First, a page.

Now, I have been known to act like an excitable child at Christmas, even at the ripe old age of 34. And this was precisely my reaction upon seeing the gleaming new tandoor for the first time. So, I did what any 34-year-old man-child would do on Christmas day; I dived right in to ‘help’ get the oven downstairs to see it in action.

We were nearly at the bottom of the stairs and into the kitchen, when, in my haste, I stumbled…

The life of my tandoor flashed before my eyes and in that moment, I realised that I couldn’t let go and risk breaking it before I’d even had the chance to see it in all its glory. So I shut my eyes and held on, fully prepared to break the fall and my back in the process.

As luck (and smarts – theirs, not mine) would have it, I had some strong guys taking most of the weight from the other side. My pride was mortally wounded but my tandoor was, thankfully unblemished. Moral of the story: avoid basement kitchens (or maybe its: don’t rely on a chef to lift heavy objects).

Hari Ghotra is an Indian chef who works at Tamarind of Mayfair, London 

I was using my pressure cooker to cook spiced red kidney beans when it exploded all over the ceiling and work tops. But I was OK! The lesson is to always allow the steam tube to fully release before attempting to open one.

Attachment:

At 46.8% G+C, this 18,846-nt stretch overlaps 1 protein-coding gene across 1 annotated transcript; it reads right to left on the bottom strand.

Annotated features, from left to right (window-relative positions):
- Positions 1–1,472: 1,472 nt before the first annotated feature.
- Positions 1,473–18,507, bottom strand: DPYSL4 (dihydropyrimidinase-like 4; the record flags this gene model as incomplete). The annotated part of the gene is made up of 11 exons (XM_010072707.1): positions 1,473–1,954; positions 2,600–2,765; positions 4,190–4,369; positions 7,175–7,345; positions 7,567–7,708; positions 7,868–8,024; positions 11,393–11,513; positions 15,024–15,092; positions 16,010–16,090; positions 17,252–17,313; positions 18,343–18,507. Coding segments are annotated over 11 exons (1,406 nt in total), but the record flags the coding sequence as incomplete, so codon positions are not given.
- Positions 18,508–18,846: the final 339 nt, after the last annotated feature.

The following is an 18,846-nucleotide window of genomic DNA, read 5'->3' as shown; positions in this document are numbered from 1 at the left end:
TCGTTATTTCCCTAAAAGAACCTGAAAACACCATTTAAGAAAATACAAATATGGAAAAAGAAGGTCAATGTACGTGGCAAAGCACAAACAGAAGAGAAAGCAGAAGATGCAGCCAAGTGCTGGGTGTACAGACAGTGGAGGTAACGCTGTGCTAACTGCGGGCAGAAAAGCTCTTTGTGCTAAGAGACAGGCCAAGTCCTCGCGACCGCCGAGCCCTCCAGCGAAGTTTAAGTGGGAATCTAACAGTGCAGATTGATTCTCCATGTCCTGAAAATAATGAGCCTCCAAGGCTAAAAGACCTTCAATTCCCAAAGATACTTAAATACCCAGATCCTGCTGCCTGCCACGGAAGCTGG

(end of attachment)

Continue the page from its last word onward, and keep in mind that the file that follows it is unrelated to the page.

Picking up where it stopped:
Simon Rogan is chef and owner of L'Enclume and Rogan & Co in Cumbria 

Wwhen I was waiting for L’Enclume to open I did some temping in a restaurant in Reading.  It was so busy that within a day I was in charge of the grill which was central to the whole restaurant, as well as the order machine that printed the tickets. For about five hours the order machine didn’t stop, so I literally served hundreds and hundreds of customers. I am pretty sure I remember being close to a heart attack!

Shrimoyee Chakraborty is the owner of the Calcutta Street Bengali restaurant 

Chefs are notorious for their bad tempers. I once had a very angry sous chef who wasn't happy about being told what to do in the kitchen by a woman. He slammed a very big, full pot of hot oil on to the cooker where I was working. Thank goodness I ducked.

Eric Guignard, the head chef at The French Table in Surbiton 

When I was younger, working at the Capital Hotel, I was opening oysters by hand and the blade slipped and went all the way through my palm.